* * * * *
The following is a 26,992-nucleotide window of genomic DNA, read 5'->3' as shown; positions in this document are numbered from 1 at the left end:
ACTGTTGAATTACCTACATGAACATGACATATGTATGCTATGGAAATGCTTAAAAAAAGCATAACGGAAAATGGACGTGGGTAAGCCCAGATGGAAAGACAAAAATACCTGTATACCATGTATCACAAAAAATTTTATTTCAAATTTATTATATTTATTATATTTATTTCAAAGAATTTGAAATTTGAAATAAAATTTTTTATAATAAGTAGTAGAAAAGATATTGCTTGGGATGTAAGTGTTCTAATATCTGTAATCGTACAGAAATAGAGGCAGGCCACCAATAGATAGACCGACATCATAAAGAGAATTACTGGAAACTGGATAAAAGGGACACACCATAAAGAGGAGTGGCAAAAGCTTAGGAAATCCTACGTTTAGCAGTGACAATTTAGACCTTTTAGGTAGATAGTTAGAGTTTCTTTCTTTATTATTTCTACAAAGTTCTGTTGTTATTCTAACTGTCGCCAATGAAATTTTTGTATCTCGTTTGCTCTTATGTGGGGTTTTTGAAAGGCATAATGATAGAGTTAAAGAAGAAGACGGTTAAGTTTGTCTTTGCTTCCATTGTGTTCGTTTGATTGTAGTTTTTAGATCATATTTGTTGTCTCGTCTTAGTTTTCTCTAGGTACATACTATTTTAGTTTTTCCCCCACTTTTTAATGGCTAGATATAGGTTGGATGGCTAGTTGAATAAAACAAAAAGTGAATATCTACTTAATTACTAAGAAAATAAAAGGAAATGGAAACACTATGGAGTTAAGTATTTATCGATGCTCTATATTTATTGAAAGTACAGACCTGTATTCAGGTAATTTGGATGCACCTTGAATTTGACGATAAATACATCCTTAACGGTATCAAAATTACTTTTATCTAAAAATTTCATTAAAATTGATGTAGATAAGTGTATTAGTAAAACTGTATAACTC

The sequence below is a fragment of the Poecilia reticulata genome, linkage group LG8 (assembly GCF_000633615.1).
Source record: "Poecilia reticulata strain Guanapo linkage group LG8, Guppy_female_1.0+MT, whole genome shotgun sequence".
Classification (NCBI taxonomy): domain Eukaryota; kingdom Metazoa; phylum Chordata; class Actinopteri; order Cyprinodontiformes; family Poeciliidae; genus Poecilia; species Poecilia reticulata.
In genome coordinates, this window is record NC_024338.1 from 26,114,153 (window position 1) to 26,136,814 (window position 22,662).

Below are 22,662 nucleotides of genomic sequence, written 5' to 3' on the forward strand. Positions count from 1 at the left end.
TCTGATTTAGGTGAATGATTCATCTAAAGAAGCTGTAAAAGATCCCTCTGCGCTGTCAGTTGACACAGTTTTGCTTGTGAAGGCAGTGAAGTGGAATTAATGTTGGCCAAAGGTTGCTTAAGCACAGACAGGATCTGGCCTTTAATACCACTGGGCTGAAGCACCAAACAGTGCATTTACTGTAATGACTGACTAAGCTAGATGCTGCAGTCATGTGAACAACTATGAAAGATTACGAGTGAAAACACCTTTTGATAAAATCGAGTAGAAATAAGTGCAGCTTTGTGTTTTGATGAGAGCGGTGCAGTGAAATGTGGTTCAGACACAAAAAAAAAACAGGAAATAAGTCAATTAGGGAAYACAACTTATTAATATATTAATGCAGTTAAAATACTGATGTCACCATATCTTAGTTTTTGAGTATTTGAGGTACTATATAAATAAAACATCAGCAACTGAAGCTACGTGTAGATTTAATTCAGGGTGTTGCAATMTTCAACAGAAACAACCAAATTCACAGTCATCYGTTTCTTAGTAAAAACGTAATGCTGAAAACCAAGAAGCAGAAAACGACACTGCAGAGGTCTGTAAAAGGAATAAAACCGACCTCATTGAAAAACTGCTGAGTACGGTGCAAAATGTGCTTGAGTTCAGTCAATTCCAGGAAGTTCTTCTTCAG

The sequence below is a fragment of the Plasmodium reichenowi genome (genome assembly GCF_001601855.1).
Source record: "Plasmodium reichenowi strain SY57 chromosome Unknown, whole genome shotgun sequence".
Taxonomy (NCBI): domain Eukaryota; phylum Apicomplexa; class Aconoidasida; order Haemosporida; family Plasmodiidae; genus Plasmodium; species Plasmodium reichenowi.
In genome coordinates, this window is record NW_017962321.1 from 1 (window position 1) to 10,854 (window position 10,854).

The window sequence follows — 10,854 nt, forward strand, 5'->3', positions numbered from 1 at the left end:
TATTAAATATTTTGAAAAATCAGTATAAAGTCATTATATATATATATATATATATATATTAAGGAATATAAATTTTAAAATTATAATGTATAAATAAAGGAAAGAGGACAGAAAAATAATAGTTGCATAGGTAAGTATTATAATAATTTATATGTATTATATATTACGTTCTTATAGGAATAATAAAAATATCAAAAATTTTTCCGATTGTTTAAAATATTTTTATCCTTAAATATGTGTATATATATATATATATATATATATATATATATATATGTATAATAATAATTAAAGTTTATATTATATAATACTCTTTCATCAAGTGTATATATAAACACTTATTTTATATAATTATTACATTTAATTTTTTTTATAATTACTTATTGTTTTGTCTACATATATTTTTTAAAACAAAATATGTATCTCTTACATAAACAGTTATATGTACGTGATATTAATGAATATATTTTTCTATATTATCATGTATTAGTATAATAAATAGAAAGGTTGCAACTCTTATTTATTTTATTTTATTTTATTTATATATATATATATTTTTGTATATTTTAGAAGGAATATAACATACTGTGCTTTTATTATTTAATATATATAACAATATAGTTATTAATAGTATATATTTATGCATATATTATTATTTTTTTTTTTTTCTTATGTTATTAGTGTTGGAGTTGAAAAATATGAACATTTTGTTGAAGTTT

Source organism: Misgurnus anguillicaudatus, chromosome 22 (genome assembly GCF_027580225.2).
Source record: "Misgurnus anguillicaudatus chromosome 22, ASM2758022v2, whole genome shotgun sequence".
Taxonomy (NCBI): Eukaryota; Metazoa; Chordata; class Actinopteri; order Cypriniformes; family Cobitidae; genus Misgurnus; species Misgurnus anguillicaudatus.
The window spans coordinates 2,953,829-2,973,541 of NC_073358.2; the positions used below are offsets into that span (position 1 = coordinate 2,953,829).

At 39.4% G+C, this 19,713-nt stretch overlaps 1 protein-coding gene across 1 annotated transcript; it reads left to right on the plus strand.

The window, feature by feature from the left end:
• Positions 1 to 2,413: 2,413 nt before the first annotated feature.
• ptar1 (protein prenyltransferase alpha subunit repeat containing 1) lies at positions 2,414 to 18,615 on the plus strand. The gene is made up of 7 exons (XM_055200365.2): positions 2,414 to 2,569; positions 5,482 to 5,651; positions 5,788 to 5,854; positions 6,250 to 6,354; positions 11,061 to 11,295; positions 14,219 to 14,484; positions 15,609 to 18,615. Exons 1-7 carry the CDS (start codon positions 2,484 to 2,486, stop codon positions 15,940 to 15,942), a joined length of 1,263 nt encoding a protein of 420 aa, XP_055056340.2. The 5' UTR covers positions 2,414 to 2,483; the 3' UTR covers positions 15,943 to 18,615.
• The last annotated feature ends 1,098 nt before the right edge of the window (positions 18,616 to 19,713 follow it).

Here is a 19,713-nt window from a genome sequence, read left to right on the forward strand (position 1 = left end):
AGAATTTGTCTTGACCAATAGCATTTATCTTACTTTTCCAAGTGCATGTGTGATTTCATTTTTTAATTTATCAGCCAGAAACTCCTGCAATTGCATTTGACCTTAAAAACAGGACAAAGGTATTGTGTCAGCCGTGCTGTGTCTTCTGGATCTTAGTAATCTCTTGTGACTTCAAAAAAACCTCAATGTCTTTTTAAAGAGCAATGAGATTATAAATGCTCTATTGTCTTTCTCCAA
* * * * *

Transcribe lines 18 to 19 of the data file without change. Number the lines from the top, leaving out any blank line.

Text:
The window spans coordinates 2,953,829-2,973,541 of NC_073358.2; the positions used below are offsets into that span (position 1 = coordinate 2,953,829).

At 39.4% G+C, this 19,713-nt stretch overlaps 1 protein-coding gene across 1 annotated transcript; it reads left to right on the plus strand.